We use state-the-art technology to conduct our investigations which allows for more of a focused and efficient use of resources. This results in lower cost to our clients and the ultimate professional presentation of evidence.

Surveillance should only be conducted by licensed private investigators. All others are at risk of violating the law and being placed under arrest for stalking. Among the New England states, Connecticut has a relatively broad definition of stalking:

Connecticut law differentiates between three degrees of stalking based on intent and prior offenses. In Connecticut, recklessly causing another person to fear for his or her physical safety by willfully and repeatedly following or lying in wait for that person constitutes third-degree stalking. The added element of intent constitutes second-degree stalking. Previous stalking convictions, violating a court order, or stalking a victim under age 16 constitutes first-degree stalking. This is different from most other New England states; only New Hampshire also includes “reckless” behavior. Maine, Massachusetts, Rhode Island, and Vermont require an element of intentional or willful behavior. Connecticut penalties range from six months imprisonment, a $1,000 fine, or both for third-degree stalking up to one to five years in prison, a $5,000 fine, or both for first-degree stalking.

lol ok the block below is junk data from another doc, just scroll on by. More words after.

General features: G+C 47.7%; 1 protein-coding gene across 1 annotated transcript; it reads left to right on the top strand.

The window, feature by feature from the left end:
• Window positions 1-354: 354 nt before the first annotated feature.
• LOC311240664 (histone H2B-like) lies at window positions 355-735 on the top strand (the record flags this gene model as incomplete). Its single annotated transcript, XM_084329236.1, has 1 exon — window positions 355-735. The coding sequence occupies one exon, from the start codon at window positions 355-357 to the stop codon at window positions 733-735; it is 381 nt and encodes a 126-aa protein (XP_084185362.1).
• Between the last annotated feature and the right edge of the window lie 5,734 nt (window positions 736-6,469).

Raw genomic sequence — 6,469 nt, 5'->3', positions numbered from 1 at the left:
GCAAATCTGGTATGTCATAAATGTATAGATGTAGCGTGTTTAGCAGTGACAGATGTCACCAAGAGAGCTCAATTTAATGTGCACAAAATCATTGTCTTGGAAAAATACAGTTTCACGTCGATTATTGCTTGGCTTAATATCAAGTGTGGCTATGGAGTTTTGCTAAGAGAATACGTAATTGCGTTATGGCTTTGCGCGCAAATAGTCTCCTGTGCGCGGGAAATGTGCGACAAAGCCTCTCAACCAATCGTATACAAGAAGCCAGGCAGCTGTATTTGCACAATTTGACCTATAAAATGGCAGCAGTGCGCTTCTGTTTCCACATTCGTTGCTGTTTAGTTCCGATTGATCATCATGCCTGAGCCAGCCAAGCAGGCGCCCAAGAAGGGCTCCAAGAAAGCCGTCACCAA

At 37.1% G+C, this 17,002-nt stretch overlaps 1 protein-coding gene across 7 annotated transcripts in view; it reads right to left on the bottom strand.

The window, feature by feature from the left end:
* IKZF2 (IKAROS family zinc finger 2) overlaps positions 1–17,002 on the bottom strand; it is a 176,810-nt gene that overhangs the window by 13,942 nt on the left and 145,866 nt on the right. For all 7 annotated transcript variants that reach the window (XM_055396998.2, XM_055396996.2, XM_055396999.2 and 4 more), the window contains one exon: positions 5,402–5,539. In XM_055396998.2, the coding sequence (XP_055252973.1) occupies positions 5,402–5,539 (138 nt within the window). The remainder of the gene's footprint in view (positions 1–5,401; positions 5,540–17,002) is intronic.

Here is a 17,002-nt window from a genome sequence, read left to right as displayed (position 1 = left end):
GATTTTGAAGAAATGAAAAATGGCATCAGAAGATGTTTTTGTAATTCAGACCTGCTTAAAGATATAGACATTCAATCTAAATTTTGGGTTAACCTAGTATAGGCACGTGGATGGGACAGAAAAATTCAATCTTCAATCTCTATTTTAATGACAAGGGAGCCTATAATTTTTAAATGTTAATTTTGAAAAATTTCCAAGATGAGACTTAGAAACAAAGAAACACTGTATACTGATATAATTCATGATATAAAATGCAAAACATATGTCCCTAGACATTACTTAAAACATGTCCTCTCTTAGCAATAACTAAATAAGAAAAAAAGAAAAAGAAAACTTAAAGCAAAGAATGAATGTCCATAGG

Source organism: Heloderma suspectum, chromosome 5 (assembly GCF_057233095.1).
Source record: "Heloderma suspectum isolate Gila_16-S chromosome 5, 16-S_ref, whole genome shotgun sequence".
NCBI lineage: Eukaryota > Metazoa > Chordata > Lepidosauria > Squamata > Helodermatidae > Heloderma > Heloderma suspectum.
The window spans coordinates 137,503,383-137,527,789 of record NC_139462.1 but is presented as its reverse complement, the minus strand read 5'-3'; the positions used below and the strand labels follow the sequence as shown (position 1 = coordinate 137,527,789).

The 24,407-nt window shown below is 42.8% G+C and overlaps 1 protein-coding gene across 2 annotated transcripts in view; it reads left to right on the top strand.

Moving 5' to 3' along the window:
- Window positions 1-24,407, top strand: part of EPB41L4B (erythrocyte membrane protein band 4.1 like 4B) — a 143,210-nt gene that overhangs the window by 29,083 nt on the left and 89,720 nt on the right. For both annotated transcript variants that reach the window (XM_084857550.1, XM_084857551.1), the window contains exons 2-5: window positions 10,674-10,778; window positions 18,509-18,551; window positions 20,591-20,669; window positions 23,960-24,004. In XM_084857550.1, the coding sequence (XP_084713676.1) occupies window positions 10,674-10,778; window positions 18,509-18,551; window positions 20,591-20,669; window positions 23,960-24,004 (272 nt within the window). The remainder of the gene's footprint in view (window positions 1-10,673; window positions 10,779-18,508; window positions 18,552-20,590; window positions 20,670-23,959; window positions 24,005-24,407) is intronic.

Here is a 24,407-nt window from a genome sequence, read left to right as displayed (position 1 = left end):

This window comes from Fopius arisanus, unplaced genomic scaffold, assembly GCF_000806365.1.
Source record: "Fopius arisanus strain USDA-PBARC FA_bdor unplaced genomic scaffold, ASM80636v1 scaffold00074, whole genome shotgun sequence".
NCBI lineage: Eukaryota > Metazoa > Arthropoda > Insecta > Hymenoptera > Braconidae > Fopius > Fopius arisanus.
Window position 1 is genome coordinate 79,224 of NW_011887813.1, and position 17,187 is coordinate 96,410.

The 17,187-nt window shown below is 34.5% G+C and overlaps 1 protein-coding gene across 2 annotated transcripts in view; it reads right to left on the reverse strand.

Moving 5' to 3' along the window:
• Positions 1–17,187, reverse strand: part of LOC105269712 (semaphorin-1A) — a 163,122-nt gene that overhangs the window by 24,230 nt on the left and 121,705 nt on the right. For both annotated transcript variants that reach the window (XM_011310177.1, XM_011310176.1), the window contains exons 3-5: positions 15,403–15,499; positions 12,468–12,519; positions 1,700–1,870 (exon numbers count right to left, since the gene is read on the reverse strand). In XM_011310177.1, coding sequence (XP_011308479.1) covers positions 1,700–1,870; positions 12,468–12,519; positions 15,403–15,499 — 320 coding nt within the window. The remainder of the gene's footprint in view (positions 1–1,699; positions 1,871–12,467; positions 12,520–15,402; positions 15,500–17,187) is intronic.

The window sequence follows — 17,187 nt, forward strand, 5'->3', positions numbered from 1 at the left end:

Reilly, Meghan, (2008). Stalking Laws (2008-R-0262). State of Connecticut: Office of Legislative Research. Retrieved from